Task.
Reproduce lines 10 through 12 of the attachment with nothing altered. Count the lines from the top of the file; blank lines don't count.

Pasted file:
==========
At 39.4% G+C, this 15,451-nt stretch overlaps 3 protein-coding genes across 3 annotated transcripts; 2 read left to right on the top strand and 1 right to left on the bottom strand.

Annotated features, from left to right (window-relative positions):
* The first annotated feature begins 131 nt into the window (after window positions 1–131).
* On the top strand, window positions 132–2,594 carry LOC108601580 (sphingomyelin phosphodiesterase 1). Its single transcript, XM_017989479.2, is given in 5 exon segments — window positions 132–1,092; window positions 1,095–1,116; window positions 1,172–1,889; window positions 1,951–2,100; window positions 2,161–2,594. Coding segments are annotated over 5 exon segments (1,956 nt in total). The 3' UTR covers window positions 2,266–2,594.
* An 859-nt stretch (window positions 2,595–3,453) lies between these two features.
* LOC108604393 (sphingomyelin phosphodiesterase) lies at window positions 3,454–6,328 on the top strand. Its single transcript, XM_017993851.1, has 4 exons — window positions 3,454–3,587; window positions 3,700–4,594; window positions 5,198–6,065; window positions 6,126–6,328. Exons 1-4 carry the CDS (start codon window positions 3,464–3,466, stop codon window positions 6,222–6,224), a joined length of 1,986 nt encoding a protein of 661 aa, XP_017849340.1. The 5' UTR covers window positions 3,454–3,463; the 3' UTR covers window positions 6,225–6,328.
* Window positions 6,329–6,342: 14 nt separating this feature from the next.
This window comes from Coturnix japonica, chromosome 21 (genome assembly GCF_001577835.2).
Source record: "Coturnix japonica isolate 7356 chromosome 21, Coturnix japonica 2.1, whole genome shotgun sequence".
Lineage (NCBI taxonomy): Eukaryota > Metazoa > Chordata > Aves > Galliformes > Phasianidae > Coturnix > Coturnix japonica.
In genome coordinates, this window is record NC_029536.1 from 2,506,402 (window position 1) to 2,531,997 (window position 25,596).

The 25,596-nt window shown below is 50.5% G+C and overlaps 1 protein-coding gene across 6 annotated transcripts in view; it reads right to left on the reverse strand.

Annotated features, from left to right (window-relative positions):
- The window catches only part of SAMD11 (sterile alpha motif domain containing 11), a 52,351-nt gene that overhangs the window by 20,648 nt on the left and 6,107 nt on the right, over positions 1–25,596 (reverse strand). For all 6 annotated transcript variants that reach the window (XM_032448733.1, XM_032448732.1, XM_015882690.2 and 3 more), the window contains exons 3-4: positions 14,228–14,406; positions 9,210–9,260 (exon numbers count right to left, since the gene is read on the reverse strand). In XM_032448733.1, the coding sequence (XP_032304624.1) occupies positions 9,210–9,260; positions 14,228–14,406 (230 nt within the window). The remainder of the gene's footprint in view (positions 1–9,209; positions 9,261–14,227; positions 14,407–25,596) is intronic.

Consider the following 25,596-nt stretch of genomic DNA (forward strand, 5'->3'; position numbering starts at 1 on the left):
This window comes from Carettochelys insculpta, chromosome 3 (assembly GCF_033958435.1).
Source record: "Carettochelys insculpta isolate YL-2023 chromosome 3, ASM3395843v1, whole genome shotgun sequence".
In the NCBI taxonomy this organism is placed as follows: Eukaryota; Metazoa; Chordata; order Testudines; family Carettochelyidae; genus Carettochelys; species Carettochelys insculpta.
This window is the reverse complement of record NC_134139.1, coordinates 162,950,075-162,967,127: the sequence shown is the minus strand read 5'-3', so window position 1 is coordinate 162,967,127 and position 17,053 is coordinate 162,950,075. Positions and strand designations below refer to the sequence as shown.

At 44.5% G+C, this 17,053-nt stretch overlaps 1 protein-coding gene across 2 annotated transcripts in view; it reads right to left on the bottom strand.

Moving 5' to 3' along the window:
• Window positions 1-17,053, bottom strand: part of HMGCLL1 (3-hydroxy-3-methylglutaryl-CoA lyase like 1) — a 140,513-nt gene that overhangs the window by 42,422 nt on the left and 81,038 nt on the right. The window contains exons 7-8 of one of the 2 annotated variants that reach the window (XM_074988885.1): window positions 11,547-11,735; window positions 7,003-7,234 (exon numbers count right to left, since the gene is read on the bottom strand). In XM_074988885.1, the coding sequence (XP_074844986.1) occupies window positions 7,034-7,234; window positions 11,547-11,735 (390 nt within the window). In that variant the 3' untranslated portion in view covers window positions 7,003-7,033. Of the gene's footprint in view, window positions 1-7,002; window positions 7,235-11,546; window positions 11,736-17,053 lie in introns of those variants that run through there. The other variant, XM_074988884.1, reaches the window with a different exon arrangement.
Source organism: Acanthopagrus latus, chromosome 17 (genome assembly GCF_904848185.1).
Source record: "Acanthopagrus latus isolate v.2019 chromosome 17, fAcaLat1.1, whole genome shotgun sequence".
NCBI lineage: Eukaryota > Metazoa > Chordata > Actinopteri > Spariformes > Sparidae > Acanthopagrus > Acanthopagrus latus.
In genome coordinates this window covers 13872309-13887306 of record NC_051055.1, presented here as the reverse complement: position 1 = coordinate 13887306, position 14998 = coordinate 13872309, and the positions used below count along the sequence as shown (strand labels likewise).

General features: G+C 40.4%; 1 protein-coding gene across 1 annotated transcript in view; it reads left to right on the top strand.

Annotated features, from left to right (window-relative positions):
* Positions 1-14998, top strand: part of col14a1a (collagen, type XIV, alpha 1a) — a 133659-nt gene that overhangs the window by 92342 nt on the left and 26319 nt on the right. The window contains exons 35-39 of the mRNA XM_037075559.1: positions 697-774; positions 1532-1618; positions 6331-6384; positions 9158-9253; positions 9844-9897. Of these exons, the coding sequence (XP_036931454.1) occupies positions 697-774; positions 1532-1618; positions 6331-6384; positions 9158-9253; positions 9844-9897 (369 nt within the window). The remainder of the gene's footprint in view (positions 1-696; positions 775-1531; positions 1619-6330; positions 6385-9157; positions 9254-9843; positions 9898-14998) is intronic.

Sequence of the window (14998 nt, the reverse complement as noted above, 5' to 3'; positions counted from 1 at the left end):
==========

Lineage (NCBI taxonomy): Eukaryota > Metazoa > Chordata > Aves > Galliformes > Phasianidae > Coturnix > Coturnix japonica.
In genome coordinates, this window is record NC_029536.1 from 2,506,402 (window position 1) to 2,531,997 (window position 25,596).

The 25,596-nt window shown below is 50.5% G+C and overlaps 1 protein-coding gene across 6 annotated transcripts in view; it reads right to left on the reverse strand.